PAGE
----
Artists have long created works of allegory, that is, artworks that visually symbolize abstract concepts. In AD 1514, Albrecht Dürer made a woodcut of a stewing angelic figure sitting in the midst of a chaotic scene. He called this image “Melancholy.”
Move ahead 14 years, and we find Lucas Cranach making variations on this theme. Cranach was the court painter for Elector Frederick the Wise (who was an ardent supporter of the Lutheran Reformation) and was himself a friend of Martin Luther’s.
Here are several of Cranach’s paintings titled “Melancholy,” followed by some comments. (Click any of the images to link to a higher resolution version).
You’ll note that all of these images differ slightly from Dürer’s. Cranach has made the image more concrete. He retains the angel wings, but he portrays the woman as a mother and not an angel. The woman looks weary and hopeless and dazed (contrast the angel’s anger or frustration), and she idly whittles at a stick. Instead of a single child-like figure, Cranach has multiple children being raucous in various ways. While Dürer has a light shining outside, Cranach pictures demonic forces at work in the world.
Any women who have children will readily identify with Cranach’s paintings of melancholy. Some days it’s hard to get up and do anything—anything at all. The children are making so much noise that there may as well be fifteen of them. The world is generally going to hell. You feel powerless to face all this. Maybe instead of whittling a stick you pull out a cell phone. Whatever the case, the image hasn’t changed much.
Cranach captured well what Luther preached and taught on the topic of melancholy. Luther understood melancholy as a spiritual attack from the devil. Being alone and idle only makes it worse, because then you’re turned in on yourself and lost in your own thoughts. The best thing to do is to be around others, eat and drink, joke and play games and sing.
Here are some things that Martin Luther wrote to a young man who suffered attacks of melancholy:
“You must believe that this temptation of yours is of the devil, who vexes you so because you believe in Christ….You say that the temptation is heavier than you can bear, and that you fear that it will so break and beat you down as to drive you to despair and blasphemy. I know this wile of the devil. If he cannot break a person with his first attack, he tries by persevering to wear him out and weaken him until the person falls and confesses himself beaten. Whenever this temptation comes upon you, avoid entering upon a disputation with the devil and do not allow yourself to dwell on those deadly thoughts, for to do so is nothing short of yielding to the devil and letting him have his way. Try as hard as you can to despise those thoughts which are induced by the devil. In this sort of temptation and struggle, contempt is the best and easiest method of winning over the devil. Laugh your adversary to scorn and ask who it is with whom you are talking. By all means flee solitude, for the devil watches and lies in wait for you most of all when you are alone. This devil is conquered by mocking and despising him, not by resisting and arguing with him….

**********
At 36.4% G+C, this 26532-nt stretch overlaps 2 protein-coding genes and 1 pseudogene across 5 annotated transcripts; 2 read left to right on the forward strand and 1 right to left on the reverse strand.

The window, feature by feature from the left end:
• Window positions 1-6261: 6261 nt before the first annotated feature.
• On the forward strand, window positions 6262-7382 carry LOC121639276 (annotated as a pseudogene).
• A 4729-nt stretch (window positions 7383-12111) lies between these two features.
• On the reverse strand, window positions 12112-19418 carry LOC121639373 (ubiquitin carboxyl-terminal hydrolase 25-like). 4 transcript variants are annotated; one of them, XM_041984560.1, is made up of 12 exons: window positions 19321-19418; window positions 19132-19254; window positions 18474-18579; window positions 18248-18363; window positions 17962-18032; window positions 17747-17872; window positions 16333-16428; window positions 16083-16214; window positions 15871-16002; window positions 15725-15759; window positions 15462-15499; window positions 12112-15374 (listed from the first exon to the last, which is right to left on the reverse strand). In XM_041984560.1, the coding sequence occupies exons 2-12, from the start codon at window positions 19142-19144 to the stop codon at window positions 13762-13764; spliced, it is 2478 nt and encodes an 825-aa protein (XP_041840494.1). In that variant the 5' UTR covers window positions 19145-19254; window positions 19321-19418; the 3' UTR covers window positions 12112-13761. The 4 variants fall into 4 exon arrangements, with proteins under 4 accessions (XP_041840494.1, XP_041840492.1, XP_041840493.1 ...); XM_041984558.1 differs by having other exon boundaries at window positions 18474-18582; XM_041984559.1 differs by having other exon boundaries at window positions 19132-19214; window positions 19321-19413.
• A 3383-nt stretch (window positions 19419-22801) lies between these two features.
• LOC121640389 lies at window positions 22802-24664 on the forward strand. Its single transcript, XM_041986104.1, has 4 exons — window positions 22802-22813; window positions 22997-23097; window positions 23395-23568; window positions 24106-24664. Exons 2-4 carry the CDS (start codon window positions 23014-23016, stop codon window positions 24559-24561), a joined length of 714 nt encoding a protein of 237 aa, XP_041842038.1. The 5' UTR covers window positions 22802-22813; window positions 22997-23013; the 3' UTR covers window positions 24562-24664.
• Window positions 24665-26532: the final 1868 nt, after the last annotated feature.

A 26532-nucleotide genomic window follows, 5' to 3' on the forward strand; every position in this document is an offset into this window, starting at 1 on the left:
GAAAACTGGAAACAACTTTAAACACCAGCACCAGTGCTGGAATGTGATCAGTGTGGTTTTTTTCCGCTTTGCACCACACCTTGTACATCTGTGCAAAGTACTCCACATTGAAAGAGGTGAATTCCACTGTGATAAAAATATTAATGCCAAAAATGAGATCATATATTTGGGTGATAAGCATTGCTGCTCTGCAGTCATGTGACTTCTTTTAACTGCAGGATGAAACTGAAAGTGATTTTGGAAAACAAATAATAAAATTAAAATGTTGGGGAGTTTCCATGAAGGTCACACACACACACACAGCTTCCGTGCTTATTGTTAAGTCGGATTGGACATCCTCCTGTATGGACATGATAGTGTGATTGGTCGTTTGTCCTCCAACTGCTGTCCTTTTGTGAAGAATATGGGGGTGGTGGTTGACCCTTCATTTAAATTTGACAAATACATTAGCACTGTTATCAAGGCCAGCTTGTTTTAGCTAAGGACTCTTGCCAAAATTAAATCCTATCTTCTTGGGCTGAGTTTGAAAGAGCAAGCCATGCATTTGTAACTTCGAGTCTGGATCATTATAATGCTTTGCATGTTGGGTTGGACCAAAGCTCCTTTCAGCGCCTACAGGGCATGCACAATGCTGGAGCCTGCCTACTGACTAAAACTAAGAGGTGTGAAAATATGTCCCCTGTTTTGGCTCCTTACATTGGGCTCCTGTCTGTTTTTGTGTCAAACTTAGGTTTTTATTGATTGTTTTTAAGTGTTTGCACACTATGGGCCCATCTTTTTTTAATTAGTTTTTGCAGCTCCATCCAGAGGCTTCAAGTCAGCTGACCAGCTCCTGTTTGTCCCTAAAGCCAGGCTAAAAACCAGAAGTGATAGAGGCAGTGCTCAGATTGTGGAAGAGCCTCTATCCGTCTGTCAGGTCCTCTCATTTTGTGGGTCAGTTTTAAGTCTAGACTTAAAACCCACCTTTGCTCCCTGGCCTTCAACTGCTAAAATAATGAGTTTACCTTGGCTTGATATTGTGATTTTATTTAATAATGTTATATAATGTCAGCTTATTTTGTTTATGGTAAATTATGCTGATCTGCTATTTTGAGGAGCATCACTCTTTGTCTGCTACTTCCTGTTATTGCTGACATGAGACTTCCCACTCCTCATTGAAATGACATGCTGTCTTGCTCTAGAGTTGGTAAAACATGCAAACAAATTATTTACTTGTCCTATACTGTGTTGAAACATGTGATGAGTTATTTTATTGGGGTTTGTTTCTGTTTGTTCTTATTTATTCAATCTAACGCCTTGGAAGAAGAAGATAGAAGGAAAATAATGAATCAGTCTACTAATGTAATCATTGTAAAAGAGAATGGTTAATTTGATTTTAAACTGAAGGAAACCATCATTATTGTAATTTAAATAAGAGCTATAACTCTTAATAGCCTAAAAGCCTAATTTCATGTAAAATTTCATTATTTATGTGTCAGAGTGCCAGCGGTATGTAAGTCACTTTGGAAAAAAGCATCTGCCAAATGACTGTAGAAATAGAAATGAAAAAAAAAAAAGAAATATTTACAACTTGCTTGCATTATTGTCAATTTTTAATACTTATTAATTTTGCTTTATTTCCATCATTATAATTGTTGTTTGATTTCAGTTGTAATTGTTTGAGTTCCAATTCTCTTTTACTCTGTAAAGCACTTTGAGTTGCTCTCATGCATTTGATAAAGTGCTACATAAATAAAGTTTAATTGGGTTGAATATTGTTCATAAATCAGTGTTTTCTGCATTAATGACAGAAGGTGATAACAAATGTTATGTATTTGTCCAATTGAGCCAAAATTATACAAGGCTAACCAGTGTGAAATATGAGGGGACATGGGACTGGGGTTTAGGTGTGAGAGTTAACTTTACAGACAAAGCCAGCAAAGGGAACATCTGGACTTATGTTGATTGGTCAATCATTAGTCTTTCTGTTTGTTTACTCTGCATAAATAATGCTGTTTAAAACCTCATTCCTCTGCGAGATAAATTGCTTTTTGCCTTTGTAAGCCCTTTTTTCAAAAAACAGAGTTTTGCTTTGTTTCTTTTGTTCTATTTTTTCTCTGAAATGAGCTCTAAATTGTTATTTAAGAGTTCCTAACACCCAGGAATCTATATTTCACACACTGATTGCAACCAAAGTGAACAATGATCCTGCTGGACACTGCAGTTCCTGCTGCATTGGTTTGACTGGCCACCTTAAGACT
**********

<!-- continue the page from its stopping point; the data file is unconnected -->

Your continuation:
“Be of good courage, therefore, and cast these dreadful thoughts out of your mind. Whenever the devil pesters you with these thoughts, at once seek out the company of men, drink more, joke and jest, or engage in some other form of merriment….
“When the devil throws our sins up to us and declares that we deserve death and hell, we ought to speak thus: ‘I admit that I deserve death and hell. What of it? Does this mean that I shall be sentenced to eternal damnation? By no means. For I know One who suffered and made satisfaction in my behalf. His name is Jesus Christ, the Son of God. Where he is, there I shall be also.'”*
Cranach’s paintings beautifully reflect Luther’s points about melancholy being from the devil and the dangers of being idle and alone in the midst of it. The paintings also are ridiculously exaggerated in a very helpful way: they capture well the thoughts of melancholy, but seeing those thoughts portrayed in such detail almost makes one laugh and say, “Things aren’t that bad!” If ever you’re suffering from melancholy, seek the company of fellow Christians, seek spiritual care from your pastor, and revisit these paintings so that you can laugh at melancholy.
*The quotes are from Luther’s letter to Jerome Weller, dated July 1530. You can find the letter in full in “Luther: Letters of Spiritual Counsel,” translated by Theodore G. Tappert, pages 85-87. Here’s a link to the book.